That’s roughly the capacity of a quarter-million fully laden tractor-trailers, which when lined up end to end would stretch from New York to Los Angeles.

Blog Review: Vermont Architect Robert Swinburne

Posted on August 2, 2011 by Scott Gibson

Robert Swinburne’s interest in building started early. By the time he was 10 or so, as he explains at his blog, Vermont Architect Robert Swinburne he had built not only a rabbit hutch with its own poop removal system but a small cabin as well.

A few years later, he put up a 12-ft. by 16-ft. structure where he lived during the summer all the way through college.

All of this was taking place at his parents’ place in rural Maine, where his father had built a house and barn in the 1970s.

Official Summer Camp Program

Posted on July 28, 2011 by Daniel Morrison

I look forward to this each summer -- my official summer camp confirmation!

Dear Daniel,

Thank you for registering for the Fifteenth Annual Westford Symposium on Building Science. For your reference, please see the details below including the agenda. We look forward to seeing you next week.

--Joseph Lstiburek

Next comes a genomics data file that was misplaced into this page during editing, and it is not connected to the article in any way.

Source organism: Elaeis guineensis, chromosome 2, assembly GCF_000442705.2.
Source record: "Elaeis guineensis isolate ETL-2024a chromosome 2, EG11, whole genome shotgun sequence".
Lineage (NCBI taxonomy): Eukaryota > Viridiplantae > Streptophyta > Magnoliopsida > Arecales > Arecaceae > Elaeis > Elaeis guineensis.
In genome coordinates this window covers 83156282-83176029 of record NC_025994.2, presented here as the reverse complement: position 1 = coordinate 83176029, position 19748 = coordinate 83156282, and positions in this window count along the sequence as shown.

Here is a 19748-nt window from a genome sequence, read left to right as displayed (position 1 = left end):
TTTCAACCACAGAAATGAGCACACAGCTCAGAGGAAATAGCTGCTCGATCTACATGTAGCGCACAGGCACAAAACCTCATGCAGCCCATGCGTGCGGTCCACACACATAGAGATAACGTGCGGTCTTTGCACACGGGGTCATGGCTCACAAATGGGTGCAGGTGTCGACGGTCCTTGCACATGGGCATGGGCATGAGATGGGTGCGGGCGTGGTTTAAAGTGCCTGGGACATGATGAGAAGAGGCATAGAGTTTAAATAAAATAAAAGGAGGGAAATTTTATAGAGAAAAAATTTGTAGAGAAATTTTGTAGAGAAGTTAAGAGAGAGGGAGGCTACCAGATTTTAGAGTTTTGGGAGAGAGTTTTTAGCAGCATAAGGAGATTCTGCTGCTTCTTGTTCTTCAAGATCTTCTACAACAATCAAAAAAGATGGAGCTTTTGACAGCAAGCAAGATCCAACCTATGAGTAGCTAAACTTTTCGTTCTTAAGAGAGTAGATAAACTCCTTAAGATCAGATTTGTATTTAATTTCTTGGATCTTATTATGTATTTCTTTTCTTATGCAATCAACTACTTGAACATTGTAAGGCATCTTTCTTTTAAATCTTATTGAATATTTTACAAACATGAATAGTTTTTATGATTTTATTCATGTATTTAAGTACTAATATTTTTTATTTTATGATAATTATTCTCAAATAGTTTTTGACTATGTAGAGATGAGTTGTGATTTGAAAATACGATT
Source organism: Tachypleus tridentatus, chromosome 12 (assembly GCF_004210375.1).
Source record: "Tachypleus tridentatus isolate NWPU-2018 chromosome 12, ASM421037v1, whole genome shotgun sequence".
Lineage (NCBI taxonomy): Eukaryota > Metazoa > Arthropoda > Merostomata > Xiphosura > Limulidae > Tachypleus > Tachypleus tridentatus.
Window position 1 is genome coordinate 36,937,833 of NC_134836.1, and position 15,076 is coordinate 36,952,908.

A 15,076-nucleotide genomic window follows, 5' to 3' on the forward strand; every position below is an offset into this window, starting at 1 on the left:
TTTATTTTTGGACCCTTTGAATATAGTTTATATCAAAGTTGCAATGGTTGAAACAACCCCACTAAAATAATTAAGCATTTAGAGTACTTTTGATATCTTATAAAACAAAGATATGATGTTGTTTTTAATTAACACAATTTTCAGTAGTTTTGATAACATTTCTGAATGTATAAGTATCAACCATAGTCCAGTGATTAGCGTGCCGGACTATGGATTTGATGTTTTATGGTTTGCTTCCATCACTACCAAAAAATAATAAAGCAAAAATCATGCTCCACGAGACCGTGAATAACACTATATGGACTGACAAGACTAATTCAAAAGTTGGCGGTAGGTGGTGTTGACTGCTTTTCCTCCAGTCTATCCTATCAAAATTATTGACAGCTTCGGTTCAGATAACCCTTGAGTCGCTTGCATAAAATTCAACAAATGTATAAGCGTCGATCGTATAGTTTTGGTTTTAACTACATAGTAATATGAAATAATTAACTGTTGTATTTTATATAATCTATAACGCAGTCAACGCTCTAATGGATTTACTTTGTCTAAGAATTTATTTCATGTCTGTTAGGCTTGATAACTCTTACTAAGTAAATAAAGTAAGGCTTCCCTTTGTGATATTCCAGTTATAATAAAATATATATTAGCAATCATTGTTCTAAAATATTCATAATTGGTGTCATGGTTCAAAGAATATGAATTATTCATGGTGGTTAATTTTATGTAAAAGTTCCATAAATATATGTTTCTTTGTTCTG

Camp Councilor

Course Dates and Location
Monday, August 1 through Wednesday, August 3, 2011 at the Westford Regency inn and Conference Center.

Course Details

Job-Site Recycling: Gypsum Wallboard

Posted on July 21, 2011 by Scott Gibson

UPDATED 6/21/2012

Everyone knows the environmental benefits of recycling. Turning landfill-clogging debris into useful products is fundamental to green building. Yet recycling construction-site waste is a lot more complicated than recycling household trash.

The construction industry produces a lot of waste: 325 million tons every year, according to the Construction Materials Recycling Association, an industry trade group.

Blog Review: The Art of Construction

Posted on July 7, 2011 by Scott Gibson

You’ll have to do a bit of sleuthing if you want any background information on the author of "The Art of Construction.” There’s no handy “contact” link on the home page, no “history” page, no photo. Not even a name, just “posted by RR” at the bottom of the entries.